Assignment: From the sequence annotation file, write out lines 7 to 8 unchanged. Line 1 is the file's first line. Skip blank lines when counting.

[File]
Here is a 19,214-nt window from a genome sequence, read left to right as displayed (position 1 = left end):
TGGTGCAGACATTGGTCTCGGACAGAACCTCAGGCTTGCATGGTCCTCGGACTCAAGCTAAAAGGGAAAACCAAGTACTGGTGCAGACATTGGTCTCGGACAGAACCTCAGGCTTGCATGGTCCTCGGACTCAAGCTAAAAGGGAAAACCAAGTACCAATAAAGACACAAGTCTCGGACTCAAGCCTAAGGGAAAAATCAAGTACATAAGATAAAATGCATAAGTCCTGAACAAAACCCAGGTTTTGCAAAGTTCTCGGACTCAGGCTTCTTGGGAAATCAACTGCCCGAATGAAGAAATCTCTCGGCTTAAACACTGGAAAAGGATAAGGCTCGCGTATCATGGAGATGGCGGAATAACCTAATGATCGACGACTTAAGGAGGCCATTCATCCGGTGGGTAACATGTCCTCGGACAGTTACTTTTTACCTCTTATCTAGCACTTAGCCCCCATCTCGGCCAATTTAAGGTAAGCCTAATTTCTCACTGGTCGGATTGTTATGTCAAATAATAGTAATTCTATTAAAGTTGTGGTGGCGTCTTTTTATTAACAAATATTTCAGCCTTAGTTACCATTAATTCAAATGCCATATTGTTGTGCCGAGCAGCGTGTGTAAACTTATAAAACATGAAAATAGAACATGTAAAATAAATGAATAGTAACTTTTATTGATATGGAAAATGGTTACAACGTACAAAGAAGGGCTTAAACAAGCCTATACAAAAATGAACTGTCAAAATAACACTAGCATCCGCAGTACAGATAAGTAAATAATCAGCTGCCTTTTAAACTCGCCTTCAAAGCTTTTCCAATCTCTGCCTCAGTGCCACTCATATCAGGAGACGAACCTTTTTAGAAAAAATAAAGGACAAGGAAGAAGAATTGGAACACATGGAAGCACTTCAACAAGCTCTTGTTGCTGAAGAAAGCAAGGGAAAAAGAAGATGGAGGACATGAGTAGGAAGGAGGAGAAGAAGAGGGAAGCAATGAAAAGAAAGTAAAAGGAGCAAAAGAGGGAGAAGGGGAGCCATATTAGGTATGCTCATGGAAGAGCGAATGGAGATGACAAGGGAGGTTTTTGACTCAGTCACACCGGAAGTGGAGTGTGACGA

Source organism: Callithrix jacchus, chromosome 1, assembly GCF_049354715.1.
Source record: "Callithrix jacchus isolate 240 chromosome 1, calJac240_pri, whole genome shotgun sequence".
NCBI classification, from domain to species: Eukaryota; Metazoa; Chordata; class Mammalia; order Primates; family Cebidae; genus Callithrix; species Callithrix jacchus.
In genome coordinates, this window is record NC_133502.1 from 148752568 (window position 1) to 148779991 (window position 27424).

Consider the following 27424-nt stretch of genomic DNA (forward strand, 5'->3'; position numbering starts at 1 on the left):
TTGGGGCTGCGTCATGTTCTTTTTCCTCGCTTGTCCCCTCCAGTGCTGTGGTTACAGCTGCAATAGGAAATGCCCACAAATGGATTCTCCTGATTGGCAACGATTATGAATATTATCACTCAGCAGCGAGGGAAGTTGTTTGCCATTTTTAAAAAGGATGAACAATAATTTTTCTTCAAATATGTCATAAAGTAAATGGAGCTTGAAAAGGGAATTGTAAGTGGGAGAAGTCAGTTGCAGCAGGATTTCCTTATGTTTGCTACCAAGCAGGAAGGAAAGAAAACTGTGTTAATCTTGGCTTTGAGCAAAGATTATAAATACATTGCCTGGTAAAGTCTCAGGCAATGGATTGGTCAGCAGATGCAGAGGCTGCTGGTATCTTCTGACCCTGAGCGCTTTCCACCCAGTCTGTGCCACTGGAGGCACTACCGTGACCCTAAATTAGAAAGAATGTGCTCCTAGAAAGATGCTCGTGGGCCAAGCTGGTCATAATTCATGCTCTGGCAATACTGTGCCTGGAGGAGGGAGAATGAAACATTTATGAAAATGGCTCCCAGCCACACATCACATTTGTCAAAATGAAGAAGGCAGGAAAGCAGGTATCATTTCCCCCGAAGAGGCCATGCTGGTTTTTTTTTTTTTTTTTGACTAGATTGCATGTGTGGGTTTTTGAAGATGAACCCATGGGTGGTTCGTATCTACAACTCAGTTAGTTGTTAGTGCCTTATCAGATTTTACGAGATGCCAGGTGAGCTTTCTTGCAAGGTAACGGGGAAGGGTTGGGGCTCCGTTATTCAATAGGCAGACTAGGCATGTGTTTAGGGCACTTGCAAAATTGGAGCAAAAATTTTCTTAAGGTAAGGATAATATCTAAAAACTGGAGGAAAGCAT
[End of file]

Consider the following 27424-nt stretch of genomic DNA (forward strand, 5'->3'; position numbering starts at 1 on the left):
TTGGGGCTGCGTCATGTTCTTTTTCCTCGCTTGTCCCCTCCAGTGCTGTGGTTACAGCTGCAATAGGAAATGCCCACAAATGGATTCTCCTGATTGGCAACGATTATGAATATTATCACTCAGCAGCGAGGGAAGTTGTTTGCCATTTTTAAAAAGGATGAACAATAATTTTTCTTCAAATATGTCATAAAGTAAATGGAGCTTGAAAAGGGAATTGTAAGTGGGAGAAGTCAGTTGCAGCAGGATTTCCTTATGTTTGCTACCAAGCAGGAAGGAAAGAAAACTGTGTTAATCTTGGCTTTGAGCAAAGATTATAAATACATTGCCTGGTAAAGTCTCAGGCAATGGATTGGTCAGCAGATGCAGAGGCTGCTGGTATCTTCTGACCCTGAGCGCTTTCCACCCAGTCTGTGCCACTGGAGGCACTACCGTGACCCTAAATTAGAAAGAATGTGCTCCTAGAAAGATGCTCGTGGGCCAAGCTGGTCATAATTCATGCTCTGGCAATACTGTGCCTGGAGGAGGGAGAATGAAACATTTATGAAAATGGCTCCCAGCCACACATCACATTTGTCAAAATGAAGAAGGCAGGAAAGCAGGTATCATTTCCCCCGAAGAGGCCATGCTGGTTTTTTTTTTTTTTTTTGACTAGATTGCATGTGTGGGTTTTTGAAGATGAACCCATGGGTGGTTCGTATCTACAACTCAGTTAGTTGTTAGTGCCTTATCAGATTTTACGAGATGCCAGGTGAGCTTTCTTGCAAGGTAACGGGGAAGGGTTGGGGCTCCGTTATTCAATAGGCAGACTAGGCATGTGTTTAGGGCACTTGCAAAATTGGAGCAAAAATTTTCTTAAGGTAAGGATAATATCTAAAAACTGGAGGAAAGCAT